A TMJ disorder affects the temporomandibular joint, which is located on each side of your head, in front of the ear between the lower jawbone to the skull. The temporomandibular joints are the most complex joints in the human body. The joints rotate and slide, and give the mobility needed to talk, chew, swallow, yawn and make facial expressions.
What Is a TMJ Dentist?
There is no certified specialty in medicine or dentistry for treating TMJ disorders. So, even when a dentist has extensive training in TMJ disorders, we can’t actually refer to him or her as a TMJ dentist. But Metairie dentist Dr. Duane Delaune has received post-graduate TMJ training from The Dawson Academy, and he has been treating TMJ disorders for more than 20 years.
- Ear pain, pressure or ringing in the ears
- Pain in the jaw muscles
- Limited movement of your lower jaw or jaw locking
- Painful clicking or popping in the jaw when you open or close your mouth
- Chronic headaches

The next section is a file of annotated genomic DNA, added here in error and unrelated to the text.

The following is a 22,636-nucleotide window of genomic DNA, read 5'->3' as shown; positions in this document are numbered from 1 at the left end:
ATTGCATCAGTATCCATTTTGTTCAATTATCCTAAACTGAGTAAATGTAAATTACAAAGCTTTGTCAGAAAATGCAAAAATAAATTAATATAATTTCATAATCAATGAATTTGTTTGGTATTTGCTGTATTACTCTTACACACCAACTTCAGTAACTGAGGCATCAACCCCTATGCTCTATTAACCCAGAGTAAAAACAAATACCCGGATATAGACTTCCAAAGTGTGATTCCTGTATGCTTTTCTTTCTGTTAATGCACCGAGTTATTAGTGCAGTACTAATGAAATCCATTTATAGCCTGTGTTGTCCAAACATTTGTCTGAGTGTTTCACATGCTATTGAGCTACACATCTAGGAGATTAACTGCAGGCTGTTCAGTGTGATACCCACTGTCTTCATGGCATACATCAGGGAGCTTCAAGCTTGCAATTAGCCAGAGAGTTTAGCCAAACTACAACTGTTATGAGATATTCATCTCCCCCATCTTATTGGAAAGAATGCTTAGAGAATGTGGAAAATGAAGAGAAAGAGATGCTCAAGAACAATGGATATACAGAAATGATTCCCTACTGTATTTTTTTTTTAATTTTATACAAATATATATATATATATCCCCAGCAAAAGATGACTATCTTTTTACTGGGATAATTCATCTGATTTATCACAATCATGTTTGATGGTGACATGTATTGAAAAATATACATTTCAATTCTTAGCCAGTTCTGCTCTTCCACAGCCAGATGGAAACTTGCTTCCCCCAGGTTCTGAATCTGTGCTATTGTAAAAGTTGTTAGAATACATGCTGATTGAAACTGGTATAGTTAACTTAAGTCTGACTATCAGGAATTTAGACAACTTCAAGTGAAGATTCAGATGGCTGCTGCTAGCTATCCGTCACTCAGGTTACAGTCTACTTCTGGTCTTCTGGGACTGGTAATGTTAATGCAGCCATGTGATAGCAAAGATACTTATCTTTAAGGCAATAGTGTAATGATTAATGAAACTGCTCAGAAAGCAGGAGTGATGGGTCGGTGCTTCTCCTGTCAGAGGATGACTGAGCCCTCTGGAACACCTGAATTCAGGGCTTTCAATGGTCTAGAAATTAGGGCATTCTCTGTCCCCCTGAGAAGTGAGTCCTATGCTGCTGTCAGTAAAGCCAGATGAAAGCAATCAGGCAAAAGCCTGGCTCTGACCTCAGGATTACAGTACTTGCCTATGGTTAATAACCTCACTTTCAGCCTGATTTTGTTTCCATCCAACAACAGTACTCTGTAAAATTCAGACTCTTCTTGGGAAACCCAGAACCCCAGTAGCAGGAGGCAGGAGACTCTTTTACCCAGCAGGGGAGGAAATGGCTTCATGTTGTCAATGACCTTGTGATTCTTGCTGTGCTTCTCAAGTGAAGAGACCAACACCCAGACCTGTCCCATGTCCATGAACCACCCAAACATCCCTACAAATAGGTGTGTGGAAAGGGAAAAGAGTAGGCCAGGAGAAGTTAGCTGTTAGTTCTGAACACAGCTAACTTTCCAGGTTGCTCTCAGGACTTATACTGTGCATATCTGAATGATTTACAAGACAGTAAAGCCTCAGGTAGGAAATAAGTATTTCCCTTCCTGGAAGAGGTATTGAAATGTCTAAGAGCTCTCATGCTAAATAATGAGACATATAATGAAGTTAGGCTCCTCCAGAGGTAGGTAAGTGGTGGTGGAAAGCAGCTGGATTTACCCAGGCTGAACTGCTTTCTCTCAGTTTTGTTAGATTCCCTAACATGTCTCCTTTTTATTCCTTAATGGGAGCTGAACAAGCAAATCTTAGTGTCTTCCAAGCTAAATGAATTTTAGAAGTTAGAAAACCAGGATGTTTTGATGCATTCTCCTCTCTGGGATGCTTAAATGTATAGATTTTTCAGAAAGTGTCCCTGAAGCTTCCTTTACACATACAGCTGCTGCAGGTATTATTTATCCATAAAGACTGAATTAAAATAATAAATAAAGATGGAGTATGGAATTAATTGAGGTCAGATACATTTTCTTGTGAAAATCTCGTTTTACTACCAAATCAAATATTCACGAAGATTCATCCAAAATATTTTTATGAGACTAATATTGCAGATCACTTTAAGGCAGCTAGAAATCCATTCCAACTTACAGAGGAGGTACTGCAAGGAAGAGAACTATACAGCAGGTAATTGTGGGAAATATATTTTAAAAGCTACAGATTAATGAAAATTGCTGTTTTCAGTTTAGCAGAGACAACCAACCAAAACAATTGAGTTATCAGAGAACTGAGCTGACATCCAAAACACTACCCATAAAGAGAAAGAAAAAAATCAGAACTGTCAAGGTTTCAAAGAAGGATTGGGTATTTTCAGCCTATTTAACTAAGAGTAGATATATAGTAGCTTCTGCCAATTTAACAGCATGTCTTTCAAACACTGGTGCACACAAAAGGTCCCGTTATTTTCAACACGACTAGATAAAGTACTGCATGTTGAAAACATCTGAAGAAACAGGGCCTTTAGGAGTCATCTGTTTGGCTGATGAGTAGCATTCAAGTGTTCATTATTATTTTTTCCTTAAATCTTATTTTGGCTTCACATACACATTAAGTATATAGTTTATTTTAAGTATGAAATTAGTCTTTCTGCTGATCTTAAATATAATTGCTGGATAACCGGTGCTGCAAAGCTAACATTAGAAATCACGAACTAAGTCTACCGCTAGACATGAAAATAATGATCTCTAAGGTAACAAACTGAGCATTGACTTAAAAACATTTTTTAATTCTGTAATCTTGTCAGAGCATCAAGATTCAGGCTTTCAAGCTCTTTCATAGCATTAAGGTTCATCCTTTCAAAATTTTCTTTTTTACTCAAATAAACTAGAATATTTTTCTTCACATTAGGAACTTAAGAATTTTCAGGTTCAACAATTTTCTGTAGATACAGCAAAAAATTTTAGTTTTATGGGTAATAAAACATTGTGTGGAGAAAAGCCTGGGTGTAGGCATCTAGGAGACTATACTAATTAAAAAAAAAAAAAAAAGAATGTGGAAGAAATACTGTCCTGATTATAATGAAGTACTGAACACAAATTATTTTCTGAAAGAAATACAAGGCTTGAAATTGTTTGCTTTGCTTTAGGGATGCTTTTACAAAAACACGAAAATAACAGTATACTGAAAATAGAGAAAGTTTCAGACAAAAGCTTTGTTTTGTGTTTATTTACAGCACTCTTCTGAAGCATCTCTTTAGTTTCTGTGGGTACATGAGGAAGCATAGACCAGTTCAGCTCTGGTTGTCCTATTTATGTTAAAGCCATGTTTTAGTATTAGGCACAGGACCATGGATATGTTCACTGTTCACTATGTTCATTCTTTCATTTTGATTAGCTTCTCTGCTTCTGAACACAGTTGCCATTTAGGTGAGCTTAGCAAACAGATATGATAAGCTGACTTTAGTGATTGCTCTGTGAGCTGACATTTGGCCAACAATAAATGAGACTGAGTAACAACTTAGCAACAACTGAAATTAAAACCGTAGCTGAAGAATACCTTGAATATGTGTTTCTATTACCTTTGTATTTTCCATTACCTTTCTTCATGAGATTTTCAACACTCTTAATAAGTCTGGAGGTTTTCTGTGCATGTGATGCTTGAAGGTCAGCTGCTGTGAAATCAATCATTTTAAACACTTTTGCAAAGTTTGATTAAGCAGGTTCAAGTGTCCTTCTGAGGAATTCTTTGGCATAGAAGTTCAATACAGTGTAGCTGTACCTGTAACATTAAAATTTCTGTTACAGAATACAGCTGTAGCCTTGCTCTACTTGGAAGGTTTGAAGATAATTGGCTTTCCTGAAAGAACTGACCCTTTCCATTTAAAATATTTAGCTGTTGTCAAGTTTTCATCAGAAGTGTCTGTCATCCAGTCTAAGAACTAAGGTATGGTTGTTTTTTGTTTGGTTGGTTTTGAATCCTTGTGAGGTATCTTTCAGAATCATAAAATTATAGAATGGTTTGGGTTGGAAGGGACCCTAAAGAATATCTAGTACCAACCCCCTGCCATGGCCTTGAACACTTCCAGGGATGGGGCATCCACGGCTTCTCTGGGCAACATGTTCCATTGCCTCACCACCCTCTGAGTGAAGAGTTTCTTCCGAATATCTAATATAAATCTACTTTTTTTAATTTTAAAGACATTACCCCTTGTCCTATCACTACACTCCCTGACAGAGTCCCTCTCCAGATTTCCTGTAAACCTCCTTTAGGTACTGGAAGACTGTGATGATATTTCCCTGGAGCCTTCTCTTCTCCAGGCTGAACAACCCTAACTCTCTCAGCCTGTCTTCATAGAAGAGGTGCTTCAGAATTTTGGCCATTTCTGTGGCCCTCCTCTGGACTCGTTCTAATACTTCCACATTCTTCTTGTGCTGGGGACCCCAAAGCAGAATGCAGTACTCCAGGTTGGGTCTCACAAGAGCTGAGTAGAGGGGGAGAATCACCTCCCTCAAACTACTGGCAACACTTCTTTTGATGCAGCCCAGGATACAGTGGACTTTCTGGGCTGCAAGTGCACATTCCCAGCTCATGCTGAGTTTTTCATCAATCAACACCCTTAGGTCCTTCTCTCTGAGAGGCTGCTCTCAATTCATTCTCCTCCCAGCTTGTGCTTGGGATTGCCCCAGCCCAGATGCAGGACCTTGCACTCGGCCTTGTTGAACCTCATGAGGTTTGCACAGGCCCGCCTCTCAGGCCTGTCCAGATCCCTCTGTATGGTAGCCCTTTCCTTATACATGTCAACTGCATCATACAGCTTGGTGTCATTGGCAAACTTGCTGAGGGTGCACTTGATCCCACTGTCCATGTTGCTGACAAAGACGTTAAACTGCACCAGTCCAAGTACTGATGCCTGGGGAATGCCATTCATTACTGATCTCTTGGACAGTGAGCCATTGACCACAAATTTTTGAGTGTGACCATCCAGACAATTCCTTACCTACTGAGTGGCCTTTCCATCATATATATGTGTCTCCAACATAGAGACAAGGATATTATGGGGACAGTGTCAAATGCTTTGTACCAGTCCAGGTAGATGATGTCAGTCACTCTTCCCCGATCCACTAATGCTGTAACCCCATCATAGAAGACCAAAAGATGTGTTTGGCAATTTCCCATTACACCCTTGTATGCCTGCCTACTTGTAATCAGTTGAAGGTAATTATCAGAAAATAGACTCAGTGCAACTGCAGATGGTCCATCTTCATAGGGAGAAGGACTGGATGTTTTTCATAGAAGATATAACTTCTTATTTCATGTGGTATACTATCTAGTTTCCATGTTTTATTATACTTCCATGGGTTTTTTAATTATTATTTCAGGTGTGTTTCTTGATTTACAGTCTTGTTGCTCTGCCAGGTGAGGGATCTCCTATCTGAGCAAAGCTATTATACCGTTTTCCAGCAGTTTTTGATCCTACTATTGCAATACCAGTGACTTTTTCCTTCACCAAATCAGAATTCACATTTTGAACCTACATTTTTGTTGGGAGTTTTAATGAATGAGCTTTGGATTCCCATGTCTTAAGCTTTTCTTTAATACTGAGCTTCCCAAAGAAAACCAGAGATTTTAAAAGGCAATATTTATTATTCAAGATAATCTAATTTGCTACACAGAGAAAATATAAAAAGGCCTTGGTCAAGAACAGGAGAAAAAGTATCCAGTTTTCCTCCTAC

- Neck, shoulder or back pain
- Tingling and numbness in your arms and fingers
- Worn or sensitive teeth
- Your bite feels out of line or “off”
Properly treating your TMJ symptoms involves identifying what may be contributing to your symptoms. This includes a careful physical examination, getting the details of your medical history, x-rays or other imaging studies and tests on your jaw muscles. Do you clench or grind your teeth? Did you experience trauma to your head, neck or jaw?
Treatment varies depending on the cause and severity of your symptoms. Sometimes, treatment involves a splint to give you a more comfortable bite, restoring the biting surfaces of your teeth or full-mouth reconstruction. Or perhaps you’ll need physical therapy for your chewing muscles or to help you with proper posture of your head and neck.